McCroan, Rich re-elected to BOCC
The face of county government will receive only light touch-ups this election cycle.
Candidate qualifying for the Aug. 18 primary ended last Friday at noon, with a host of incumbents never needing to lift a finger to campaign.
County Commissioners Phil McCroan and David Rich were re-elected to four year terms after they drew no opposition.
Also drawing no opposition, and therefore re-elected to new four-year terms were Property Appraiser Mitch Burke, Clerk of Court Becky Norris, Tax Collector Shirley Jenkins, Superintendent of Schools Jim Norton and Supervisor of Elections John Hanlon.
Beyond those offices, the four remaining races could be categorized into two groups, the two that will certainly be decided in August and the two that seem headed to the general election in November.
Decided Aug. 18
The races to be decided during the primary evolve from the same district, District 3.
The race for the BOCC District 3 seat is set between Patrick Farrell and Joan Lovelace.
Both are running as Republicans make this a universal primary: all District 3 voters are eligible to cast ballots, regardless of party affiliation.
Whoever has the most votes Aug. 18 wins the four-year term after Commissioner Jimmy Rogers decided to retire after one term.
The District 3 School Board race pits incumbent Cindy Belin against challenger Carl Fox.
School Board races are non-partisan so all voters in District 3, regardless of party affiliation, will be eligible to cast ballots and the winner on Aug. 18 earns a four-year term.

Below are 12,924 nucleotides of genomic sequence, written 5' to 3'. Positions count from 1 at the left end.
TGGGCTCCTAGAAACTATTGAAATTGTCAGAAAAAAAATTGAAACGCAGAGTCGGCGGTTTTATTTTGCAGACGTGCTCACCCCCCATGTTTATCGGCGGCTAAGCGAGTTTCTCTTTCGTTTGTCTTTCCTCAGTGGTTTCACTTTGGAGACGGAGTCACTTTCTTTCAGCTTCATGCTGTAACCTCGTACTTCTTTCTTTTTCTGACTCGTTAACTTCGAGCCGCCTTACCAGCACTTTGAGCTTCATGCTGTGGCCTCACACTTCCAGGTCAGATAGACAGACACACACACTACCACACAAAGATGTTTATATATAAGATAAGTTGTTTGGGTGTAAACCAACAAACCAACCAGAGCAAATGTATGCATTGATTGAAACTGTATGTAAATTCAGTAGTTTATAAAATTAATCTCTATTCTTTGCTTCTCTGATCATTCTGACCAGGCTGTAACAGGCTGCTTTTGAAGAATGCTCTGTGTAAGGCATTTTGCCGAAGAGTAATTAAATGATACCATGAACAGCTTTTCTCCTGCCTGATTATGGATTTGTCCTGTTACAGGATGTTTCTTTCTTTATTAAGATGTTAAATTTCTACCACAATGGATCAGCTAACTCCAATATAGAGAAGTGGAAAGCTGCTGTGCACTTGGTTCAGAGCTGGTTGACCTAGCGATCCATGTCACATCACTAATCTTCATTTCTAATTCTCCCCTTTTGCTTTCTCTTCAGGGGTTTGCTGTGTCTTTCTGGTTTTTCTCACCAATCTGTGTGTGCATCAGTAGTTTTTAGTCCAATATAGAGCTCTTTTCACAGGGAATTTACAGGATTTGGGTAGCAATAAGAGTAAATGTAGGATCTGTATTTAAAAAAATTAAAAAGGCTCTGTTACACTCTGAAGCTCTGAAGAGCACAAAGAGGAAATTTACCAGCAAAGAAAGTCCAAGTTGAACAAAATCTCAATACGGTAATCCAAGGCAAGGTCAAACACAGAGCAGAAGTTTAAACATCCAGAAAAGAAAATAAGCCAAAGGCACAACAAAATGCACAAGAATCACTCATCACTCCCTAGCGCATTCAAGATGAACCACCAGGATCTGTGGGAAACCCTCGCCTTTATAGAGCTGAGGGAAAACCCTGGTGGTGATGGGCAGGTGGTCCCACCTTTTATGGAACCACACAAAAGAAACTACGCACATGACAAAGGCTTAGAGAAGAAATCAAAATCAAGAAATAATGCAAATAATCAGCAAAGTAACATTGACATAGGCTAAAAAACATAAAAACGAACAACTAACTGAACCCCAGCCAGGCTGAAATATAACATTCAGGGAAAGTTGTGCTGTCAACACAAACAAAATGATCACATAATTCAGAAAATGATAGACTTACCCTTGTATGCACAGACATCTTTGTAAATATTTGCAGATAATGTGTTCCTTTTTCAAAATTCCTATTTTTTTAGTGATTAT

Decided in November
One campaign is a certainty for November, the other all but certain to survive to the general election.
The certainty is the race for Sheriff.
Incumbent Mike Harrison and challenger Rhett Butler are both running as Republicans and had been until this month the only announced candidates.
But Jobie Barfield jumped into the race as a Democrat, so the primary will determine which Republican survives until the general election to face Barfield.
The all-but-certain race is that to replace the late Billy Quinn, Jr., in the District 4 School Board seat.
There are five candidates: in alphabetical order, Thomas Buttram, Deborah Crosby, Marvin Davis, Charles Gathers and Amy Rogers.
For the race to end in August, one of those candidates must earn at least 50 percent-plus one of the vote.
As Hanlon noted, during his more than two-decade tenure at the elections office, he has never handled a campaign with so many candidates in which one received a majority of the votes during the primary.
And if no candidate accomplishes a majority in August, the two with the most votes will advance to the November general election.
All voting will take place at two locations, the Supervisor of Elections Office in Port St. Joe and the Wewahitchka Public Library, as has been the case since Hurricane Michael.
A voter may choose either location to cast their ballot, regardless of where they live.
As of the beginning of early voting, Saturday, Aug. 8, both polling locations will be open 7 a.m. until 7 p.m. ET each day straight through Aug. 18.